In his program essay “Mythologising of Reality”, Schulz says: For us, the senseless is unreal.
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Each section of reality exists through its contribution to a universal sense. Ancient cosmogonies would express this with a dictum: For us, the unnamed is nonexistent.
To name something – is to incorporate it into a universal sense”. Schulz continued working as a teacher, eking out his earnings with painting pictures, propaganda placards and vignettes.
In the summer ofGermans marched into Drohobych, and in autumn the very same year they relocated all Jews into the ghetto. Schulz and his family moved in there too. Several thousand Jews were to bruho made useful for various republiika before being exterminated. Schulz was employed to order the library of the Jesuits from Chyrov, which had been plundered by Germans. His artistic skills were put to use by a Gestapo official Landau, who had Schulz decorate with drawings the walls of the local Gestapo mess hall and schlz rooms of his own children.
In premonition of danger, Schulz and his friends prepared to escape for Warszawa.
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On the day of his departure – November 19,Schulz went to the Office for the Jews in Drohobych to collect his ration of bread as provisions for the journey. On that very day, the townspeople in the streets of Drohobych were massacred by the Nazi.
This part of the exhibition is going to be dominated by the presentation of the frescoes from the nursery, made by Schulz on Landau’s commission. The paintings depicted scenes which illustrated tales made up by the artist. Schulz deliberately prolonged his work on the commissions so as to increase his chances of survival. After the war, nothing was known of the fates of the frescoes. It was only on February 9,that a German film crew headed by the director Benjamin Geisler discovered the lost mural paintings by Schulz in a tiny pantry of a house known as “Villa Landau” at 14 Tarnowski Street in Drohobych, while shooting a documentary titled “To Find the Paintings”.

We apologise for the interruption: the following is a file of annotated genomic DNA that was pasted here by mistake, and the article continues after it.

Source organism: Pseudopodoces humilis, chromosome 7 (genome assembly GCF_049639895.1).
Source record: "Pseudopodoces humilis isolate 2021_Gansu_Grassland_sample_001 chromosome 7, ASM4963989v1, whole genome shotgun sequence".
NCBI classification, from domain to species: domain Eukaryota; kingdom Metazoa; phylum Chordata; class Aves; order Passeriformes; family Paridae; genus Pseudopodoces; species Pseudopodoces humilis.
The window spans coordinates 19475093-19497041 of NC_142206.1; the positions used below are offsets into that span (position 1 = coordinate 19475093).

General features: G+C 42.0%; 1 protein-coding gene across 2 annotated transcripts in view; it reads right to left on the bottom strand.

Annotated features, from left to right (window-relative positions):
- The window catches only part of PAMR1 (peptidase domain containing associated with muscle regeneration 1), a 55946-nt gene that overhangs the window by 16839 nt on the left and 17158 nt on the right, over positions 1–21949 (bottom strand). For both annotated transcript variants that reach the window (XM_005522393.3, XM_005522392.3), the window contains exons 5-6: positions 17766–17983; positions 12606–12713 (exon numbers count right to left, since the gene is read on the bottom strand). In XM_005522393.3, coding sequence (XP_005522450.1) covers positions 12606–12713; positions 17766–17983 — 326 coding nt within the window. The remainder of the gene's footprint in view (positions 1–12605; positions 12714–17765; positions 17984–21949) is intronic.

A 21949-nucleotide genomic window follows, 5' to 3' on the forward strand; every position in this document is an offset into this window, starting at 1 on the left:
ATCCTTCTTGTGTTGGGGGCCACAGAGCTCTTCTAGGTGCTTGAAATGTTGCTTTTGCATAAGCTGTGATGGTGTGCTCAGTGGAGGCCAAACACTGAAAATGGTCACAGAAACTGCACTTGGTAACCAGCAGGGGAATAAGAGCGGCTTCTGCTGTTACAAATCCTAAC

The frescoes were uncovered and their authenticity confirmed by experts. In May the uncovered sections of the paintings were taken from Drohobych by representatives of the Yad Vashem Institute, Jerusalem.
The remaining five frescoes are now the property of the Museum of Drohobych, the Ukraine, and are going to be borrowed from the Museum to be displayed at the exhibition. In this part of the exhibition the title “The Republic of Dreams” assumes unexpected meanings. An attempt at saving one’s own life becomes paradoxically combined with decorating the walls of a nursery – building up the sphere of childhood dreams. Hence the dramatic dimension of these paintings which should primarily be treated as the signs of the time in which the great artist was doomed to live, and as a specific memento of Schulz.
Contact About us Main page. Exhibitions Current exhibitions Archive exhibitions Permanent offer. An Old Woman;mural painting, mixed technique; property of the Museum of Drohobych, the Ukraine.